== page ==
Cuautitlan Izcalli, Mexico
Las Torres is a low income housing development consisting of 50 apartments and 10 houses, found in Cuautitlan Izcalli, on the northern outskirts of Mexico City.
The main concept of the project is to connect the building with the existing landscape of “tepetate”. This beautiful material is found all along the site and nearby hills, and has a strong but noble physical quality that was worth conserving and respecting.
This concept goes in the opposite direction of conventional urbanising strategies, where modernity places itself on top of it all, forgetting and erasing its connection with the natural landscape.
The project sits in a 3,112.72 sq m triangular site, and includes three towers holding all the apartments, a single block holding all the houses, a main courtyard, a back courtyard, both a covered and open parking space holding 120 cars, and two separate entrances with security checkpoints.
Each of the 10 houses has a built area of 115 sq m, with two floors that include: a small portico, a private patio, open kitchen, living/dining room, small laundry, 2.5 bathrooms and 3 bedrooms. The spaces inside were designed to be as spacious and well lighted as possible, that’s why each house has two skylights and no nonsense room divisions. The main bedroom includes a big floated flowerpot outside the window, giving a sense of privacy and an extra touch of nature.
The apartments have a built area of 92 sq m, and include: kitchen, dining/living room, two bathrooms, and the option to choose between two or three bedrooms. All the apartments on the ground floor have spacious private patios for the kitchen, living/dining room and one of the bedrooms. Again, the space inside is as spacious as possible, with good natural lighting, ventilation and views of the surrounding landscape. There are a few apartments with special configurations that incorporate higher ceilings or small balconies.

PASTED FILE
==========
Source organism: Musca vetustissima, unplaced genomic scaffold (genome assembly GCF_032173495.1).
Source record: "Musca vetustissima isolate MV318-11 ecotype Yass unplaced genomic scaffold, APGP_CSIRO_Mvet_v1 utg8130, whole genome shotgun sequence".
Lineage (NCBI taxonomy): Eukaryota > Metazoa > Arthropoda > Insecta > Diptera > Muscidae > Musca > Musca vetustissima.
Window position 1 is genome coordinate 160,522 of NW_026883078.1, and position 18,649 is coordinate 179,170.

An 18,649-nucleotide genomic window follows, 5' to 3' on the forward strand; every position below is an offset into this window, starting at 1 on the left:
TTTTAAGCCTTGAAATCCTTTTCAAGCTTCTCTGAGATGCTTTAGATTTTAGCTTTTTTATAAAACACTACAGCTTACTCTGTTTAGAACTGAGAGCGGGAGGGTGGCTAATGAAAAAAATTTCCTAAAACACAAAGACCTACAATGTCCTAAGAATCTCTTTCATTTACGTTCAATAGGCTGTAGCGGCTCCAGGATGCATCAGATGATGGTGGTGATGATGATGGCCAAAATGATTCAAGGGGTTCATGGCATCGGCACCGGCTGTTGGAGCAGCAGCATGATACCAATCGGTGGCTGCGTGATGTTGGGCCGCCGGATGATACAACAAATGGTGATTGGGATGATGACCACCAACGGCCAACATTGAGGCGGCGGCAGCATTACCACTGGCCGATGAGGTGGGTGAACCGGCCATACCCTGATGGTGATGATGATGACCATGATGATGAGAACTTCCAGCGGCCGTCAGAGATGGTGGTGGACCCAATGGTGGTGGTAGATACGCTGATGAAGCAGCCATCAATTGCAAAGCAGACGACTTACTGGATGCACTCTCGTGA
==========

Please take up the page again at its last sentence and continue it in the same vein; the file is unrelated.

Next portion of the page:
The main courtyard works as a pivoting area between the two main towers and the housing block, it has a big open space and includes a natural “tepetate” wall and 5 enormous pink flower pots, each one housing a small tree and seating area.
Due to the financial restrictions of the project, we considered the simplest possible structural system, with load bearing walls everywhere except on the covered parking space. The buildings were then covered up either with natural “tepetate”, pink or redish stuccos.
The whole project was designed as a unified entity that is rooted, that plays around and tries to reach for the sky. Considering the big chaos and problems of Mexico City, we really hope that the people living in this project can feel a sense of dignity, rooting, connection, spaciousness and playfulness, that can somehow uplift their spirits.